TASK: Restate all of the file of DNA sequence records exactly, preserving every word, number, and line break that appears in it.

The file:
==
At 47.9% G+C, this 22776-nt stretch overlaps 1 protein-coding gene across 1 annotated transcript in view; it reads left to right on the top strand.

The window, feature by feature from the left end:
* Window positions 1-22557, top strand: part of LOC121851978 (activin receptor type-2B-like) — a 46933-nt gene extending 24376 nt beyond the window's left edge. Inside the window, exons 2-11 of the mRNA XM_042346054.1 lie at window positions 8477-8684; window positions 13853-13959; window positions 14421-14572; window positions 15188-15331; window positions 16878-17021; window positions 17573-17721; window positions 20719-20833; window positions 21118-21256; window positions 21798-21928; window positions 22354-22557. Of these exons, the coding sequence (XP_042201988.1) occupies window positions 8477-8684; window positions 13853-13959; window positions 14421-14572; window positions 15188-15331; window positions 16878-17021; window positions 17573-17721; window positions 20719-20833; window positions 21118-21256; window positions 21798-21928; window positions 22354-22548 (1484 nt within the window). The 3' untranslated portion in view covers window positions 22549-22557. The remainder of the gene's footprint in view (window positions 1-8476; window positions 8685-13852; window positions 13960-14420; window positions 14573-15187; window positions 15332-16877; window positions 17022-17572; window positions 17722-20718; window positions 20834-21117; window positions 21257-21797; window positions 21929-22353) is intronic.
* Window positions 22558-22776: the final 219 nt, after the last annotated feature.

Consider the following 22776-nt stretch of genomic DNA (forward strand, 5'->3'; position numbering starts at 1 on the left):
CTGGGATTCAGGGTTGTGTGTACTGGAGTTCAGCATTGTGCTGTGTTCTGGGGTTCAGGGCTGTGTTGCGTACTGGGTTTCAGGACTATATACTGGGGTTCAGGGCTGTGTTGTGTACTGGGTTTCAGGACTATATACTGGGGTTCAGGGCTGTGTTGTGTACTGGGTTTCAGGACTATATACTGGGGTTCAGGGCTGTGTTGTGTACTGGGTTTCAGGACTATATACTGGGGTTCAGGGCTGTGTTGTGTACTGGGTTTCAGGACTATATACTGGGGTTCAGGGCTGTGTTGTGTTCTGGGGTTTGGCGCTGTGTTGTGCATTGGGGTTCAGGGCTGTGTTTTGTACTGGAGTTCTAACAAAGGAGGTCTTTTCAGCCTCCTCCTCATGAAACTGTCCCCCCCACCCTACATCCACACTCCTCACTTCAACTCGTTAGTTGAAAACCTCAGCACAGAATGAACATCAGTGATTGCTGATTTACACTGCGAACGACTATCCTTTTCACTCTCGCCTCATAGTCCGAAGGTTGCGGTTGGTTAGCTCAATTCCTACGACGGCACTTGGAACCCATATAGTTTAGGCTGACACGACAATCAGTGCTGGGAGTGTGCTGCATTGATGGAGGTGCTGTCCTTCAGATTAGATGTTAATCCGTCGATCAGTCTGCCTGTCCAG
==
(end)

At 47.9% G+C, this 22776-nt stretch overlaps 1 protein-coding gene across 1 annotated transcript in view; it reads left to right on the top strand.

The window, feature by feature from the left end:
* Window positions 1-22557, top strand: part of LOC121851978 (activin receptor type-2B-like) — a 46933-nt gene extending 24376 nt beyond the window's left edge. Inside the window, exons 2-11 of the mRNA XM_042346054.1 lie at window positions 8477-8684; window positions 13853-13959; window positions 14421-14572; window positions 15188-15331; window positions 16878-17021; window positions 17573-17721; window positions 20719-20833; window positions 21118-21256; window positions 21798-21928; window positions 22354-22557. Of these exons, the coding sequence (XP_042201988.1) occupies window positions 8477-8684; window positions 13853-13959; window positions 14421-14572; window positions 15188-15331; window positions 16878-17021; window positions 17573-17721; window positions 20719-20833; window positions 21118-21256; window positions 21798-21928; window positions 22354-22548 (1484 nt within the window). The 3' untranslated portion in view covers window positions 22549-22557. The remainder of the gene's footprint in view (window positions 1-8476; window positions 8685-13852; window positions 13960-14420; window positions 14573-15187; window positions 15332-16877; window positions 17022-17572; window positions 17722-20718; window positions 20834-21117; window positions 21257-21797; window positions 21929-22353) is intronic.
* Window positions 22558-22776: the final 219 nt, after the last annotated feature.

Consider the following 22776-nt stretch of genomic DNA (forward strand, 5'->3'; position numbering starts at 1 on the left):
CTGGGATTCAGGGTTGTGTGTACTGGAGTTCAGCATTGTGCTGTGTTCTGGGGTTCAGGGCTGTGTTGCGTACTGGGTTTCAGGACTATATACTGGGGTTCAGGGCTGTGTTGTGTACTGGGTTTCAGGACTATATACTGGGGTTCAGGGCTGTGTTGTGTACTGGGTTTCAGGACTATATACTGGGGTTCAGGGCTGTGTTGTGTACTGGGTTTCAGGACTATATACTGGGGTTCAGGGCTGTGTTGTGTACTGGGTTTCAGGACTATATACTGGGGTTCAGGGCTGTGTTGTGTTCTGGGGTTTGGCGCTGTGTTGTGCATTGGGGTTCAGGGCTGTGTTTTGTACTGGAGTTCTAACAAAGGAGGTCTTTTCAGCCTCCTCCTCATGAAACTGTCCCCCCCACCCTACATCCACACTCCTCACTTCAACTCGTTAGTTGAAAACCTCAGCACAGAATGAACATCAGTGATTGCTGATTTACACTGCGAACGACTATCCTTTTCACTCTCGCCTCATAGTCCGAAGGTTGCGGTTGGTTAGCTCAATTCCTACGACGGCACTTGGAACCCATATAGTTTAGGCTGACACGACAATCAGTGCTGGGAGTGTGCTGCATTGATGGAGGTGCTGTCCTTCAGATTAGATGTTAATCCGTCGATCAGTCTGCCTGTCCAG